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Tech Chat Adding cooling to old tellies?

 
WayneD
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I was reading a topic in a group about old arcade games and the discussion of preventing the Sega Space Fury monitor from catching fire by adding PC fans and this lead to the discussion on adding PC fans to monitors to help the LOPT run cooler and extending the life of them. 

It got me thinking, could adding a PC fan or fans be good for an old TV? Surely a bit more air flow can only be a good thing 🤔 

I'd be interested to hear everyone's thoughts on this.

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Topic starter Posted : 15/03/2022 7:19 pm
Nuvistor
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@wayned 

I never saw it in the UK but I did read in some USA magazine of after market fans for their CTV’s. How many sets had the addition wasn’t stated.

 

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Posted : 15/03/2022 8:59 pm
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PYE625
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I guess in theory it would make perfect sense. But as old set's are not usually operated for lengthy periods, it is probably not needed. Besides, there is perhaps a limit to how much you should muck about with the originality of a set.

In summer in the workshop, I just have a desk fan blowing on a chassis if used in very hot weather.

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Posted : 15/03/2022 9:18 pm
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WayneD
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@nuvistor I remember watching a video of a guy in the US adding some PC fans to a huge console set. Think it might've been Shango066.

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Topic starter Posted : 15/03/2022 9:18 pm
crustytv
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I think I remember that video, and If I recall correctly it was done because he supplied the TV to an exhibition centre, he even went there and showed it running toons. It was going to be turned on at 08:00am and left on all day, only switch off around 6pm. The event was over a couple of days, he was worried the flyback would be cremated. I also believe there was a follow-up video, the flyback was fine however, that event resulted in the CRT emission fading significantly.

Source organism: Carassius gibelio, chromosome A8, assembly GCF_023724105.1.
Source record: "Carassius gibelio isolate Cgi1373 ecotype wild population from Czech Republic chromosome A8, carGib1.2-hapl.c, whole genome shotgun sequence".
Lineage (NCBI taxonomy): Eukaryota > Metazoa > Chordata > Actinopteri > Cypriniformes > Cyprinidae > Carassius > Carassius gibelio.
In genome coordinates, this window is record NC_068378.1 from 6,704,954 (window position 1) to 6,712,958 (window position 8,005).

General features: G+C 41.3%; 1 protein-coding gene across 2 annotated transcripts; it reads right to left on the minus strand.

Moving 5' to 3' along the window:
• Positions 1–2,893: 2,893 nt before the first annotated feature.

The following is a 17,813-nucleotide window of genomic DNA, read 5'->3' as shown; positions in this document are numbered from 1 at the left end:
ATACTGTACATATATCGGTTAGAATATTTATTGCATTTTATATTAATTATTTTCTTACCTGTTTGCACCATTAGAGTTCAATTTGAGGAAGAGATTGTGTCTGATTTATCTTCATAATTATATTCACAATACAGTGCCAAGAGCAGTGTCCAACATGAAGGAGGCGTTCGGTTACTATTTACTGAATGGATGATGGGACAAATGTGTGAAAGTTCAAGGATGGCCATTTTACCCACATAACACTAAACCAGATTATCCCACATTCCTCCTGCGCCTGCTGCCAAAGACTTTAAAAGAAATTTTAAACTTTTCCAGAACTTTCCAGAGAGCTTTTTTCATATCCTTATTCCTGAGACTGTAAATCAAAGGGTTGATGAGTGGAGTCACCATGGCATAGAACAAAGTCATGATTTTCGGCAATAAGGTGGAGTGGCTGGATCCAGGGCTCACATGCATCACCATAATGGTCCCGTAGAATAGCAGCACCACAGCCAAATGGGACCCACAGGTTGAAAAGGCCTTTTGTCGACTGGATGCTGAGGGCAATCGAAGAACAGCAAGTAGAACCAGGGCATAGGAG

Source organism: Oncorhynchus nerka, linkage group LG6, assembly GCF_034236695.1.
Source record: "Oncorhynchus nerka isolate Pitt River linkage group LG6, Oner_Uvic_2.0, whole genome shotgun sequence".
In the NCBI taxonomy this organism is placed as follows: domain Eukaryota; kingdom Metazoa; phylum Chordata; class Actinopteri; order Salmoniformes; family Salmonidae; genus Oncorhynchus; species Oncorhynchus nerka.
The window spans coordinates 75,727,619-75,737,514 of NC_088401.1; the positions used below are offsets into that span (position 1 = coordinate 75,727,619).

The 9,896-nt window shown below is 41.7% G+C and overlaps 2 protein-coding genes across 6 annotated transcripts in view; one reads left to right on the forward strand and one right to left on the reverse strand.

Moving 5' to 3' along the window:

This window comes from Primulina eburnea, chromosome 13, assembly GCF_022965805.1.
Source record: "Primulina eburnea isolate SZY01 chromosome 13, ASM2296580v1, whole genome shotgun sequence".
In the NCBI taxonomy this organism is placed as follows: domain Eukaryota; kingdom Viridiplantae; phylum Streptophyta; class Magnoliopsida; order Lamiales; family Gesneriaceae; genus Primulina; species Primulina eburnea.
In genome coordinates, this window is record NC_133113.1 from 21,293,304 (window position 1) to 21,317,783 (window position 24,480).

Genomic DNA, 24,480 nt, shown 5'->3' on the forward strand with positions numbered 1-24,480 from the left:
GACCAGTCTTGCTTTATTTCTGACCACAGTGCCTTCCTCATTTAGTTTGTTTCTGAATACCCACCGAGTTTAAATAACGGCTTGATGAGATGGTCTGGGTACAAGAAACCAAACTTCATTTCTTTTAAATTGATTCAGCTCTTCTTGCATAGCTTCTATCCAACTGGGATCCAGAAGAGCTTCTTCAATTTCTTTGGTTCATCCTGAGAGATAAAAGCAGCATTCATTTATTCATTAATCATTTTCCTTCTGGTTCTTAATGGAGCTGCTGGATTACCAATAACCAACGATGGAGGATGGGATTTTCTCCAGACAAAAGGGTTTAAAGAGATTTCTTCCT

Like Andrew said, unless you're going to be running the TV for hours on end, it's not really a concern, I've ever had. My G6 was perhaps the only one I did give it some thought to. The G6 has a ridiculous amount of valves, and the heat generated is phenomenal, the decoder looks decidedly Flambé. Still, it never remained up long enough for heat to be one of my problems. 🤣 

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Posted : 15/03/2022 9:36 pm
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WayneD
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I was just curious about this more than anything else. Think I'm just paranoid about breaking something irreplaceable!

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Topic starter Posted : 15/03/2022 10:12 pm
Nuvistor
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@wayned 

Electronics-Technician May 1965.

https://worldradiohistory.com/Archive-Radio-Retailing/60s/Electronics-Technicians-1965-05.pdf

141B6A34 B8FF 42F6 9CD9 245DF3649E40
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Posted : 15/03/2022 10:40 pm
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19Seventie
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I recently read something on this topic too, I think it may have been a Facebook post, I'm not sure though. 

The general consensus was that they don't really need it, as like Pye625 says, they're not used for lengthy time periods anymore, and that generally the backs are designed in a way to cool the sets more efficiently, using convection. It was also said that it'd be best to have the fan either at the bottom of the chassis blowing cooler air up, or at the top, facing away from the chassis, as to blow the hot air out and aid in the convection cycle.